Naperville North was already in stage two of the athletic director interview process, but they knew it was a perfect opportunity when they got word of Quinn’s interest in the position.

“So I called my boss, and they brought Bob in for an interview that week, and Bob got the job,” said Jim Konrad. “It’d be tough to compete against Bob in an interview process, right? He’s so eloquent, a great storyteller, and has a great grasp of what it means to be an administrator first and an athletic director as well. We were really lucky, and the timing was perfect.”

Quinn helping the conference realignment with Naperville North

Bob Quinn took on some challenges at Naperville North, but the biggest occurred when four schools, including Wheaton Warrenville South, left the DVC in the summer of 2018. The conference was left with only five teams, original members Naperville North and Naperville Central, along with Neuqua Valley, Metea Valley, and Waubonsie Valley, who had just joined in the fall of 2015. Quinn was one of the most important figures in helping bring structure and format for the future of the DVC.

“I love this league, and I love the rivalries that were created because of the DuPage Valley Conference. And one of those rivalries was the place I was, which was Wheaton Warrenville South. When they left, it was disappointing. However, it was an opportunity to move forward, grow, and do different things for our kids.”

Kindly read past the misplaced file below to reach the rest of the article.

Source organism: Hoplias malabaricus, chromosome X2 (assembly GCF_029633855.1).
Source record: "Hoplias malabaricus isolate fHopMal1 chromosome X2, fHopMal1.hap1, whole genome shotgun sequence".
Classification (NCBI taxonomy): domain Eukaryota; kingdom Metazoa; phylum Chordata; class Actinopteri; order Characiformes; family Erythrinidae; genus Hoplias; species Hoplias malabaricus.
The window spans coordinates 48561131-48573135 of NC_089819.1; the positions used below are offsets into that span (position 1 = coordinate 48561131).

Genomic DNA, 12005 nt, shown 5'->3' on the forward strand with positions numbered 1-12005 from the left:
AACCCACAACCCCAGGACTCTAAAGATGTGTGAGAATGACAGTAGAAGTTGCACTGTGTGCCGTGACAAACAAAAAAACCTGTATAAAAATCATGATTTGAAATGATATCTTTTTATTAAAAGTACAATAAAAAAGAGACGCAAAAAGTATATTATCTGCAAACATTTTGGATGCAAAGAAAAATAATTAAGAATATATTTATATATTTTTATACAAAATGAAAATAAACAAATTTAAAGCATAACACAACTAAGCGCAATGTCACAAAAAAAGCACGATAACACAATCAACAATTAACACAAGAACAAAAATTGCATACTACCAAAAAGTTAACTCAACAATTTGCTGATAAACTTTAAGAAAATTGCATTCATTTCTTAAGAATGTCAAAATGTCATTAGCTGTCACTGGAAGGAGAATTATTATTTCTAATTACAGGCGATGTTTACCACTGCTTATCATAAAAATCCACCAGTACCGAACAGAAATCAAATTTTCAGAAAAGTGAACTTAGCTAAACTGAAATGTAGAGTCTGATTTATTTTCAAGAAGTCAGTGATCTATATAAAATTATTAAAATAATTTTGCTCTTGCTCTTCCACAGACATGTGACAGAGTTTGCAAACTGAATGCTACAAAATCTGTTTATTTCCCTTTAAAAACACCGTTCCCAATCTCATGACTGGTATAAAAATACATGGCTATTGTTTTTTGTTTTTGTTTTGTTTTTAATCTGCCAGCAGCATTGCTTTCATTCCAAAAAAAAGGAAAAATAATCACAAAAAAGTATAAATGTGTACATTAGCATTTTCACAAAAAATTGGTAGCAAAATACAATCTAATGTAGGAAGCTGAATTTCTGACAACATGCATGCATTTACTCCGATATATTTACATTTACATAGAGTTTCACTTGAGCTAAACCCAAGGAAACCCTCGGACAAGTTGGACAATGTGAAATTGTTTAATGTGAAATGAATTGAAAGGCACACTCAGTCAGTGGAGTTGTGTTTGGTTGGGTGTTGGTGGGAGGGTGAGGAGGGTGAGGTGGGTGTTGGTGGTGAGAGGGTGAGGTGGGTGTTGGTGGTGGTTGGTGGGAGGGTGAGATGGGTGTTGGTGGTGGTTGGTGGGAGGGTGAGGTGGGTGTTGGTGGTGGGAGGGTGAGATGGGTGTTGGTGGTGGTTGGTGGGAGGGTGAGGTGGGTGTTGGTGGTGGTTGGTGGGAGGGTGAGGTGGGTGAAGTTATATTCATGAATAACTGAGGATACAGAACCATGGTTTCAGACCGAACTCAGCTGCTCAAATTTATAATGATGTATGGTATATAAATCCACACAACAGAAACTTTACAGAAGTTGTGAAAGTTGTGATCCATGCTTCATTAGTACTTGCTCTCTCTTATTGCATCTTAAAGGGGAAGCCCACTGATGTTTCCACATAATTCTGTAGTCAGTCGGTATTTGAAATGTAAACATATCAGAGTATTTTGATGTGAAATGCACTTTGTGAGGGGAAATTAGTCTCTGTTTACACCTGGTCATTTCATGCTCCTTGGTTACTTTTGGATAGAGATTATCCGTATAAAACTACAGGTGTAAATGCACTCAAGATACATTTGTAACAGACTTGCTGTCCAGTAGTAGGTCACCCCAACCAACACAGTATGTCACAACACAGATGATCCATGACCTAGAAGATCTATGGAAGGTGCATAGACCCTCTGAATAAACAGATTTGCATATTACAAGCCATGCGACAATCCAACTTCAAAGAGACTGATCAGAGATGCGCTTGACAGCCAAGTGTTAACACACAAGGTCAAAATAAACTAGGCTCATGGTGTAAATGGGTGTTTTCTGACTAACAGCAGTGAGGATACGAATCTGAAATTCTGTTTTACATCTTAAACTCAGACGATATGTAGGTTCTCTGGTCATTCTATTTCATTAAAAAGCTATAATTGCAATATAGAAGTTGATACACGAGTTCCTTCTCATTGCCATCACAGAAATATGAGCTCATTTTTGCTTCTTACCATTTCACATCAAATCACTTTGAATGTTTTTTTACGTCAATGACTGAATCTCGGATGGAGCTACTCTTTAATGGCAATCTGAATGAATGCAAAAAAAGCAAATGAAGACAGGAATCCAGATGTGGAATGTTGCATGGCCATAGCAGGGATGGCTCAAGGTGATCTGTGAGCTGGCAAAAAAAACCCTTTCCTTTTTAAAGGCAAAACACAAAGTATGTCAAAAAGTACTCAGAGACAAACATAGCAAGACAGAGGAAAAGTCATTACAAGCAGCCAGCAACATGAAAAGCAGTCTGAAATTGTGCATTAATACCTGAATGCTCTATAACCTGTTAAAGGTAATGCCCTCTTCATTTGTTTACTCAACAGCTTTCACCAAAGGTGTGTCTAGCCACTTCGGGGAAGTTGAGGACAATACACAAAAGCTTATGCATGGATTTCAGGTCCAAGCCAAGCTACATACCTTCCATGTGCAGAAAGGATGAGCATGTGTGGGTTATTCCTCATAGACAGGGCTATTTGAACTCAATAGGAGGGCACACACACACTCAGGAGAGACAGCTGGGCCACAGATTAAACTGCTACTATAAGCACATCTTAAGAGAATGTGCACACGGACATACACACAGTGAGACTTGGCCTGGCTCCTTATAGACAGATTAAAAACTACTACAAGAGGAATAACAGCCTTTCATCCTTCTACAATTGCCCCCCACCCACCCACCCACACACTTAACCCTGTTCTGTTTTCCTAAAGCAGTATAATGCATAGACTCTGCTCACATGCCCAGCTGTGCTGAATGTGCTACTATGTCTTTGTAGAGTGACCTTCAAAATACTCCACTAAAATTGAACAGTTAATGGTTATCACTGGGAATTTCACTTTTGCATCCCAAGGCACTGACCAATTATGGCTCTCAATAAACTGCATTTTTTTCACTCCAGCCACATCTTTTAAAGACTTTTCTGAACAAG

The conference added DeKalb into the fold in 2019 to solidify scheduling issues, and beginning in 2024, the DVC football teams will play in a combined conference schedule with the Southwest Suburban Conference.

“It’s tough for schools to trust another conference,” said Konrad. “But the fact that Bob has that credibility around the state allowed us to make some moves that were going to help our kids and hopefully the other schools’ kids as well. Without Bob, I don’t think that happens.”

A friendly face now working in the Friendly Confines

Despite stepping away from high school athletics, Quinn will not leave the sports world for long.

His leadership will transition over to the Chicago Cubs. Starting this summer, the former head baseball coach at Wheaton Warrenville South will work on the grounds crew at Wrigley Field. He’ll reconnect with longtime friend and former Naperville Central baseball coach Bill Seiple, the official scorer for the Cubs.

“One of the things that I worry deeply about in retirement is, we’re working 60, 70 hours a week in many cases, certainly at the height of the three [sports] seasons,” said Quinn. “Going from 150 miles an hour to zero overnight is something that can be worrisome and has certainly been on my mind. So I’m looking forward to a new adventure with the Cubs.”

Now, Bob Quinn will move forward from Naperville North and into post-retirement If the timing is right, you might spot him working away while visiting the friendly confines of Wrigley Field. 

For more prep sports stories, visit the Naperville Sports Weekly page!